Early Thursday morning, Facebook announced a partnership with the Atlantic Council, an American think tank dedicated to promoting “constructive leadership and engagement in international affairs.” The move is part of Facebook’s ongoing effort to “prevent [its] service from being abused during elections,” which, of course, began in the wake of the bonafide shitstorm of scandals the company has been embroiled in since the 2016 U.S. Presidential election.
“This effort is part of an broader initiative to help provide credible and independent research about the role of social media in elections, as well as democracy more generally,” wrote Facebook’s Global Politics and Government Outreach Director, Katie Harvard. “We look forward to working together to protect free and fair elections across the world.”
Facebook has proven time and time again that it is far too large and (unfortunately) influential to be left to its own devices, and the only realistic path forward will be one that incorporates some complex system of third-party checks and balances. But this isn’t the language of a tech company; it’s more akin to that of a government agency or world power.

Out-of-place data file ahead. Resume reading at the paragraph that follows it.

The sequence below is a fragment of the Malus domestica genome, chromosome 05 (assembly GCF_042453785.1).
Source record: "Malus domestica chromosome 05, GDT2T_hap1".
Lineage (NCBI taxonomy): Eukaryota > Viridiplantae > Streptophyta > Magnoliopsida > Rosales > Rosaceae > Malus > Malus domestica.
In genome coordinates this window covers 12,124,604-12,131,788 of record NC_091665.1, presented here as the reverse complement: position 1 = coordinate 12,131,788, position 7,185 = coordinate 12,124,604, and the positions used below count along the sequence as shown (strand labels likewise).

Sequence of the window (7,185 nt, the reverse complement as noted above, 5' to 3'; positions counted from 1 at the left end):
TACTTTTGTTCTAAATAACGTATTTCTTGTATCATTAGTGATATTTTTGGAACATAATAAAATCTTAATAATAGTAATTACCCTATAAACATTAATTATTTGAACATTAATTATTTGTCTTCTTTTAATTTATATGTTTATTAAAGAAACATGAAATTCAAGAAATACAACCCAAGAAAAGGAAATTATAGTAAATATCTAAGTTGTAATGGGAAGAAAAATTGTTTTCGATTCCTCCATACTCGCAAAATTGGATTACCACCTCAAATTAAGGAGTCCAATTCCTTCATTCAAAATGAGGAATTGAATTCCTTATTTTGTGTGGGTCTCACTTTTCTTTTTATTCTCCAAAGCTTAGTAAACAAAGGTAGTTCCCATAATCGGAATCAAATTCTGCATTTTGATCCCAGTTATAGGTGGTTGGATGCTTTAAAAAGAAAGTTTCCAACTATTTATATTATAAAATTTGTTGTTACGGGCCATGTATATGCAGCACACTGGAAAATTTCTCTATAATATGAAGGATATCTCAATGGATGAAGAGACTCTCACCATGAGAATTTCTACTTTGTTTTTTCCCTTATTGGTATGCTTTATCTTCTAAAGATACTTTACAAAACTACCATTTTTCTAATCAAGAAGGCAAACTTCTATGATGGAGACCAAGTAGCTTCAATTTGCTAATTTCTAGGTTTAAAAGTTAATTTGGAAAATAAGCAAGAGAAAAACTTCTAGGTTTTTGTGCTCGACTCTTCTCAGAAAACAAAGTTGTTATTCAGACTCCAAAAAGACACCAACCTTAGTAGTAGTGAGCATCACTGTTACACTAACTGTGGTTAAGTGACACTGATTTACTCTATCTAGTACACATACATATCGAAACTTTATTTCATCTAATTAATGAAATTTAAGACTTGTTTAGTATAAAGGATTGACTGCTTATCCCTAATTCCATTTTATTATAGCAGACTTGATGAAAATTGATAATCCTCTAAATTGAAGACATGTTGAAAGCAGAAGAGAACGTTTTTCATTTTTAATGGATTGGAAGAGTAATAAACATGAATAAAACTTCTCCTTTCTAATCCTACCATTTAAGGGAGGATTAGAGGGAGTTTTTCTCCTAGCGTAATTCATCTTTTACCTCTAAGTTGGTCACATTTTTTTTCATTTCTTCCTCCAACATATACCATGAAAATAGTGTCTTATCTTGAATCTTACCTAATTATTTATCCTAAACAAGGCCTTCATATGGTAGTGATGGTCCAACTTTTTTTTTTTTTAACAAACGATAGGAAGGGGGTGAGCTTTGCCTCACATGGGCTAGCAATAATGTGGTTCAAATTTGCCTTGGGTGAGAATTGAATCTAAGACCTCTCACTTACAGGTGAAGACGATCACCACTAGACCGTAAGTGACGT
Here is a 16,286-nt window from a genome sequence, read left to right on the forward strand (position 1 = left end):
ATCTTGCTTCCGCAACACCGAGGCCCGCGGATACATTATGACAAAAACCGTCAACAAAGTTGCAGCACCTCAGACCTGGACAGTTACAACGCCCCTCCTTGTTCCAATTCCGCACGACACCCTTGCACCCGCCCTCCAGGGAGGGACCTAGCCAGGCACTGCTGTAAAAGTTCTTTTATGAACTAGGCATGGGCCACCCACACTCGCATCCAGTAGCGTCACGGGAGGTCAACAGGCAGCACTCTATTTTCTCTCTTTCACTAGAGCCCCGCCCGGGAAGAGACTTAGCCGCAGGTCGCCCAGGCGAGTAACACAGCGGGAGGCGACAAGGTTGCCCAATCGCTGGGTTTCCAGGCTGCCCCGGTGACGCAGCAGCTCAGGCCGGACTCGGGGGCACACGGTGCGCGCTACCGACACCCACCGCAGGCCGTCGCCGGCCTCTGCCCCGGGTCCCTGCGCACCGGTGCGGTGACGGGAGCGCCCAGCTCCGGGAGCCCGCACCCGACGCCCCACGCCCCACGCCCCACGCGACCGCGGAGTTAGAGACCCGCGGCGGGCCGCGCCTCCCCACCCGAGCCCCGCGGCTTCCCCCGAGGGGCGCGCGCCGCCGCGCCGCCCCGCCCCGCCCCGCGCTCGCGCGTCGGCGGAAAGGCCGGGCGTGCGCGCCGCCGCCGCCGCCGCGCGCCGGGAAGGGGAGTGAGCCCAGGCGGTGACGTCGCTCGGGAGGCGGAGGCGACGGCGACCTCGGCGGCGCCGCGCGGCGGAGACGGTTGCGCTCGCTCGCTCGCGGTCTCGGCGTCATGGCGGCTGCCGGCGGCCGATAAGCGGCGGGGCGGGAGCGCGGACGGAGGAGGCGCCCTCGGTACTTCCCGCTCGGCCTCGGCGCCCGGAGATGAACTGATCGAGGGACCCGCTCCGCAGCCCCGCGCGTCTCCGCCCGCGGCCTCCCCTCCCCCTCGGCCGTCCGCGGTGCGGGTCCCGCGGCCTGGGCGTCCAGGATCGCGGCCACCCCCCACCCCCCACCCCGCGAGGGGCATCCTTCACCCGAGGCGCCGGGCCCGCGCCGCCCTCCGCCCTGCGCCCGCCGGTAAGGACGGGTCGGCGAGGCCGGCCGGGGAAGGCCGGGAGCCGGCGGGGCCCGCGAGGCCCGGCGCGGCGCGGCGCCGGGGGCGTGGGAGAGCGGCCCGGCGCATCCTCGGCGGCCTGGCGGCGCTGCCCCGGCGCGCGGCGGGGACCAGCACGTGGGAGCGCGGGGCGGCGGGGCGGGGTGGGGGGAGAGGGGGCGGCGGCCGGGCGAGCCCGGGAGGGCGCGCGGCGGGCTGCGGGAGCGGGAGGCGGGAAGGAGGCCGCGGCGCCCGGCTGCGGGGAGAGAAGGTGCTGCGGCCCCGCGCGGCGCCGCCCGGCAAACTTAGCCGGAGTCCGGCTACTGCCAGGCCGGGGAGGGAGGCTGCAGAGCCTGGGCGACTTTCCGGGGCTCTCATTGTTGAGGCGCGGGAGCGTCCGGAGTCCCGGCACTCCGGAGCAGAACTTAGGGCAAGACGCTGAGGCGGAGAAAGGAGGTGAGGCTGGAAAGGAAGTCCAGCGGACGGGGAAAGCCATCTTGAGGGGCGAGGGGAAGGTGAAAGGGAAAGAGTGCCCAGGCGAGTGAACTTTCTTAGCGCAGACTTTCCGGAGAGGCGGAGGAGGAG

It’s reminiscent of Max Read’s essay on Facebook and democracy for New York magazine last October, which (among many other things) reckoned with a September announcement put out by the company that wasn’t too unlike today’s:
As with all things Facebook, it opened itself up to multiple interpretations, depending on the angle from which you caught it: Rotate one way and it’s an admirable and much-needed statement of commitment and responsibility from a powerful but ultimately positive corporation. Rotate another and it’s an assurance to state leaders of Facebook’s continuing commitment to the sovereignty of nation-states, no matter how global its actual network is. (“Now, now, Mr. Prime Minister, we understand your little borders are very important to you.”)
Rotate further and it’s a declaration that Facebook is assuming a level of power at once of the state and beyond it, as a sovereign, self-regulating, suprastate entity within which states themselves operate. Planetary technical systems like Facebook, David Banks, a SUNY Albany professor who studies large technical systems, told me, “don’t want to be in an environment” — natural, legal, political, social — “they want to be the environment.” Facebook, this announcement seemed to imply, was an environment in which democracy takes place."
Though these words were written long before Cambridge Analytica and Zuck’s latest apology tour, they are still all too applicable. Facebook is just as nebulous — and perhaps even more so — now after running the scandal gambit, and will likely only continue to be so going forward.